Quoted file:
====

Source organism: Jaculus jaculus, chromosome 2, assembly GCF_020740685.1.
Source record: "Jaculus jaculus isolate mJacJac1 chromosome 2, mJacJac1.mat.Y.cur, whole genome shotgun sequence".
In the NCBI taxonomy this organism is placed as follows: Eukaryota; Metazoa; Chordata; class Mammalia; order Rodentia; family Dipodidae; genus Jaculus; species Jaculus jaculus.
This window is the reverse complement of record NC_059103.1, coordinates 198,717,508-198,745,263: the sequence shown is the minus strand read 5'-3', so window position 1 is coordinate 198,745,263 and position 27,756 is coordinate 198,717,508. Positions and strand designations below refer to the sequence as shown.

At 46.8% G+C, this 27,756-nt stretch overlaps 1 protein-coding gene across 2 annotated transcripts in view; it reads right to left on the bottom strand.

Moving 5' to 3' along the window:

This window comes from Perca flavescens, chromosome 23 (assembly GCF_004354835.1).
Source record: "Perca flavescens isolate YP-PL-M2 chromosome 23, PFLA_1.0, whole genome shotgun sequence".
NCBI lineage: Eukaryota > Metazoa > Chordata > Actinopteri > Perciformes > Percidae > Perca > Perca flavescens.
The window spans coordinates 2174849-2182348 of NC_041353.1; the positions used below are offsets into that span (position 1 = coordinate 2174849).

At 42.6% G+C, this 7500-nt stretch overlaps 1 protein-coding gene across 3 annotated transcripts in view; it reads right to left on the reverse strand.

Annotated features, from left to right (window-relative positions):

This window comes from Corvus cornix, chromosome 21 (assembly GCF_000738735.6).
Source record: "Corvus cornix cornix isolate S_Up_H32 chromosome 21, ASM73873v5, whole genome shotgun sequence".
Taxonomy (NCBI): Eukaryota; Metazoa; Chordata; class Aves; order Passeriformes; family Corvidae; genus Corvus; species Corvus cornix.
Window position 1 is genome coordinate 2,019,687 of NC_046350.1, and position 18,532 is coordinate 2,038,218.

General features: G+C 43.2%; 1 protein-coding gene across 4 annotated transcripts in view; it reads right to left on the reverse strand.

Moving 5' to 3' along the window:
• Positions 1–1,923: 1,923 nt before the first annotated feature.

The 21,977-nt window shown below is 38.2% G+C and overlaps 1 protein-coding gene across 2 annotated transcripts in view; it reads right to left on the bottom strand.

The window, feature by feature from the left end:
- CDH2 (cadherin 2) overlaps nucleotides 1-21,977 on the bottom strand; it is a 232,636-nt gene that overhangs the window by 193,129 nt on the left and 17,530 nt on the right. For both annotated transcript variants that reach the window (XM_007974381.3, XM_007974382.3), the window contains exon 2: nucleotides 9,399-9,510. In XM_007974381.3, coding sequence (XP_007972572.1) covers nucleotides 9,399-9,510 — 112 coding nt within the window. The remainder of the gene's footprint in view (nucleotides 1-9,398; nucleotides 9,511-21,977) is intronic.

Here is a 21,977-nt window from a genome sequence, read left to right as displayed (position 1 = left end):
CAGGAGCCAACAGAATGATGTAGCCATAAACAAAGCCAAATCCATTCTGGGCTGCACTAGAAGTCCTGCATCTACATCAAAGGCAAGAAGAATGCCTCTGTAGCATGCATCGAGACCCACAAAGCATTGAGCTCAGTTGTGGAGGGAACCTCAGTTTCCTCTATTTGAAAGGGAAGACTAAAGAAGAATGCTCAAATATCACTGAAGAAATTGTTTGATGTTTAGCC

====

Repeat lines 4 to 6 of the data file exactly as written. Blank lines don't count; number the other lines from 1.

This window is the reverse complement of record NC_059103.1, coordinates 198,717,508-198,745,263: the sequence shown is the minus strand read 5'-3', so window position 1 is coordinate 198,745,263 and position 27,756 is coordinate 198,717,508. Positions and strand designations below refer to the sequence as shown.

At 46.8% G+C, this 27,756-nt stretch overlaps 1 protein-coding gene across 2 annotated transcripts in view; it reads right to left on the bottom strand.

Moving 5' to 3' along the window: